I tend to think that what is not Nicene Christianity is simply not Christianity from a dogmatic standpoint at all. Doctrinally, I have no more in common with such a view than I do with Islam or Judaism. It seems to me that this is the line in the sand between the types of Christians. Those willing to accept the "Old Princeton" school of theology simply aren't Christians in a historical sense and cannot be. They've declared war against orthodoxy for anyone who believes in the binding nature of councils.
I think the move made by Reformed Catholics would be to argue that Calvin was simply inconsistent on this point, that he himself was being speculative with his notion of "autotheos" and that since the Westminster Confession was silent on the point (or outright contradicted it with the "eternally begotten" language), it would be foolish to elevate Calvin's speculation against the historical authority of the Church. But in that case, ISTM that it is hopeless to expect any sort of reconciliation between the two sides; they must almost certainly divide as they don't even believe in the same God (if Warfield's notion of "God" can even be properly be called by that name).
My question is whether we ought not, despite the credibility of its claim to continuity with Calvin, properly label this brand of theology something alien to historical Christianity, as we would with Mormons or Jehovah's Witnesses or Christadelphians. I say this because there is little doubt in my mind that the "Trinity" they worship is only nominally equivalent to that worshipped by the Catholic Church. The validity of their baptisms may be preserved by their intent to "do what the Church does" in the Catholic sense, but in terms of doctrine, there seems to be almost no point at which any meaningful agreement can be had.
I find this question seriously troublesome in light of some Reformed apologists (e.g., Steve Hays) openly repudiating the Nicene dogma, citing Calvin, Warfield, John Murray, John Frame, and Paul Helm. If the Trinity really is up for grabs in conservative Evangelical scholarship, then isn't it really just another religion entirely?
Edited by: JPrejean at: 9/8/05 5:40 pm
As I’ve said before, Catholics and Evangelicals define heresy differently. For a Catholic, a heresy is whatever the church says is heretical. The case is closed. A Catholic is precommitted to dub as heretical whatever his church has so dubbed. So the definition is essentially technical and mechanical, extrapolating from a past “heresy” to a modern counterpart.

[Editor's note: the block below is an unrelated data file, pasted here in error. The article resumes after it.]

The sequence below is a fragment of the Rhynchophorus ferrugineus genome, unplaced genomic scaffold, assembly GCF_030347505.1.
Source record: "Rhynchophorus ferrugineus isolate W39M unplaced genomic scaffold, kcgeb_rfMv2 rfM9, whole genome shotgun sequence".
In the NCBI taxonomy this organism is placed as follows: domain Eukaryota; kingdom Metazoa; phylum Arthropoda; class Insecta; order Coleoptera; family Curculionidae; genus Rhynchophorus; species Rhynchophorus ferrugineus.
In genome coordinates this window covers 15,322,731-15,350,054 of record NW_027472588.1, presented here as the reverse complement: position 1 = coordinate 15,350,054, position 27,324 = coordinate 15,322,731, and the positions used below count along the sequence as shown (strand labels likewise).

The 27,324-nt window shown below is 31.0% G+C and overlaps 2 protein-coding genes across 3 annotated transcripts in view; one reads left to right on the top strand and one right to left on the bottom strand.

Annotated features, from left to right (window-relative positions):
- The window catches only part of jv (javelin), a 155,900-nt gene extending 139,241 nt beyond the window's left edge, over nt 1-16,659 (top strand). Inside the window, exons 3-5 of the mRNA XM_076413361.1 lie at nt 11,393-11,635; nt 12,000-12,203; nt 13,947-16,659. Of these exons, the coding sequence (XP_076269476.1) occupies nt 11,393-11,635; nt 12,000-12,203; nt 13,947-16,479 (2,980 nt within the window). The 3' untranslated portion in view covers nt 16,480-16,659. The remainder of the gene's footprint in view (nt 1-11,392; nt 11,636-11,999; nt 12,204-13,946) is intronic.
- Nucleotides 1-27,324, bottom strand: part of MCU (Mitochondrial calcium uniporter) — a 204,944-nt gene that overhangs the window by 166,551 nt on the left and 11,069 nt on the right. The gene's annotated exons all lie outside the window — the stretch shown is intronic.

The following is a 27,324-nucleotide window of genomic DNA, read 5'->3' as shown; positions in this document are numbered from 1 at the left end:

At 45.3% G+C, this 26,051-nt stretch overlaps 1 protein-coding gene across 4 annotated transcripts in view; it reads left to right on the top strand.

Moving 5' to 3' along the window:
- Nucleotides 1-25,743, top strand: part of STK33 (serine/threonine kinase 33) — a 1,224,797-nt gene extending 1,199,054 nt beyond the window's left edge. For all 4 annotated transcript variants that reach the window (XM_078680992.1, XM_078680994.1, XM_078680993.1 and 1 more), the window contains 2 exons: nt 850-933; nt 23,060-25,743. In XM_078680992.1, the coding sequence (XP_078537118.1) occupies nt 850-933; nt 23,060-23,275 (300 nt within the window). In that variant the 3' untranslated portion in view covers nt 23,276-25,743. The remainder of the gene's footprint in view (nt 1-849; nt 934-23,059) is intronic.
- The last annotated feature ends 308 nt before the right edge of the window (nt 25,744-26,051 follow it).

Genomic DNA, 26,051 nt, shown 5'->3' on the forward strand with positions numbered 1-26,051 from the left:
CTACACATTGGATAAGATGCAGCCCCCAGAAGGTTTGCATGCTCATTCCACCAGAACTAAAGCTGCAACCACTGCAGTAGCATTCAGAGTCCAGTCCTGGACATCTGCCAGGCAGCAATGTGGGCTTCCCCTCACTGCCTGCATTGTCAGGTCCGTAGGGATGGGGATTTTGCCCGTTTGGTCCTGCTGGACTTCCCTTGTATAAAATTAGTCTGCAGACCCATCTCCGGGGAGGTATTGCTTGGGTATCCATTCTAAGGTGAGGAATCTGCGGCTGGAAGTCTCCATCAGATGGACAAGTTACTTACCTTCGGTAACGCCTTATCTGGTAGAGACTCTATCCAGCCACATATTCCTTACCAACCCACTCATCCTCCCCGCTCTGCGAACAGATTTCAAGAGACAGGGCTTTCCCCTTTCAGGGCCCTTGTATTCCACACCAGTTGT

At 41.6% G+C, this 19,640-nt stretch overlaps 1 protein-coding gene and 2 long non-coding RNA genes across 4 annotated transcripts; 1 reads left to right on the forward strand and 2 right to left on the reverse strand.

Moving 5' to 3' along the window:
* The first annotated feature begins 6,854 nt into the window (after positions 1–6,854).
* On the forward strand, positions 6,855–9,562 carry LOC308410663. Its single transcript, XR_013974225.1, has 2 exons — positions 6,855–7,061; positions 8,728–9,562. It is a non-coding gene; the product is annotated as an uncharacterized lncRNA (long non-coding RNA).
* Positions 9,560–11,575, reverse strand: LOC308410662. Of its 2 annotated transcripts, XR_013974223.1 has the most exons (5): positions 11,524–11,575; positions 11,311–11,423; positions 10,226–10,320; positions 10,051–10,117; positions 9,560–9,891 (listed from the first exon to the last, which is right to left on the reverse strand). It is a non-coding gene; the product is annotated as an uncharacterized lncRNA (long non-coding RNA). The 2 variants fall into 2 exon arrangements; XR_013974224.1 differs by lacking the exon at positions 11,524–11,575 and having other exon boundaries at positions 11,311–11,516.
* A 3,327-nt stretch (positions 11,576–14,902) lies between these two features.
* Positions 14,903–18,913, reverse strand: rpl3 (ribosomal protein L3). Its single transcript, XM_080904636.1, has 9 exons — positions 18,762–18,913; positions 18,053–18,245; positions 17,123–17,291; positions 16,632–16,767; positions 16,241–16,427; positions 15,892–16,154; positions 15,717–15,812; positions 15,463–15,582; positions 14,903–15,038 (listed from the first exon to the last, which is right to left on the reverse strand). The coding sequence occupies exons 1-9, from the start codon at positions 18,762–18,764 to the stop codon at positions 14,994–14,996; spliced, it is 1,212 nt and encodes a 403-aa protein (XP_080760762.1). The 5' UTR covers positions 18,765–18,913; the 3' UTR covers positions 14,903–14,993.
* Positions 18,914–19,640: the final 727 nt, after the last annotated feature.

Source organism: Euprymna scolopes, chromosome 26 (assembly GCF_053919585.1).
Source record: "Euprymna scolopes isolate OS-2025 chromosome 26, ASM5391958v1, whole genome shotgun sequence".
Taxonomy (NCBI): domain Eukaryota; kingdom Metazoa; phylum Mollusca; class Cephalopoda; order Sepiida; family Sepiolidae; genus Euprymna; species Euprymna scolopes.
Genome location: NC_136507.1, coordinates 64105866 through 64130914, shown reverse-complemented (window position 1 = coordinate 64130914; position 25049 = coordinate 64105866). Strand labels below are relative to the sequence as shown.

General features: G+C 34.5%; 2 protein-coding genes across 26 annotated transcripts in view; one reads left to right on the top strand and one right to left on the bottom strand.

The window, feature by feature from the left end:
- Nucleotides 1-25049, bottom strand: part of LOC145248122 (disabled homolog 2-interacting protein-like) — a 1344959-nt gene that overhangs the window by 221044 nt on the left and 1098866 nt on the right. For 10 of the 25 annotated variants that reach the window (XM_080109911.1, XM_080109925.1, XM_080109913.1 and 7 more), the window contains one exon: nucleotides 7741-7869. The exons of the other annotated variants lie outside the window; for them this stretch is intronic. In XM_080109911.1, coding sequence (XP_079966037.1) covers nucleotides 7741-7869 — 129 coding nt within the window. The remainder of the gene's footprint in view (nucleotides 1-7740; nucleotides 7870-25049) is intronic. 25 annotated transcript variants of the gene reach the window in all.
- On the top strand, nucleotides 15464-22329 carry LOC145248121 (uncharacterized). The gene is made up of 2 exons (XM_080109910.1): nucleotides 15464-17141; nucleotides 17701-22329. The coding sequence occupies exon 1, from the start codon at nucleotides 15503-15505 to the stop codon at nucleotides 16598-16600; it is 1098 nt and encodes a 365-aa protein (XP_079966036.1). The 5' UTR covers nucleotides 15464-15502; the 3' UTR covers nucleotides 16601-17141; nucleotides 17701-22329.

For an Evangelical, by contrast, a heresy is whatever the Bible implies is heretical—not according to the formal pronouncement of the word, but operative concepts, from which we can extrapolate to past and present counterparts. This involves an element of discretion as we ascertain the sense of Scripture and extend it to analogous cases.
In formulating the Trinity, two opposing errors are to be avoided: tritheism and unitarianism. Nicene subordinationism is a harmonistic device to avoid tritheism by making the Father the primary God. Standing behind the phrases God “of” God, light “of” light, and true God “of” true God is the imagery of the Father as the fons deitatis or fons trinitatis. And this is a form of modalism. It preserves monotheism by treating the Son as a secondary or second-grade divinity, and the Spirit as a tertiary or third-grade divinity. What you have is a continuity rather than identity of essence. Categories of generation and procession serve the same function.
Nicene subordinationism represents a compromise position, swapping one heresy for another. A Catholic is not a liberty to question dogmatic formulations or reopen an old debate.
Let us be clear on just what I and other such are guilty of. We resist a modalistic formula. We resist a reductionistic doctrine of the Trinity. We refuse to say that the Son and the Spirit constitute a lower grade of divinity than the Father. We affirm a higher Christology and a higher pneumatology than the Catholics and the Orthodox.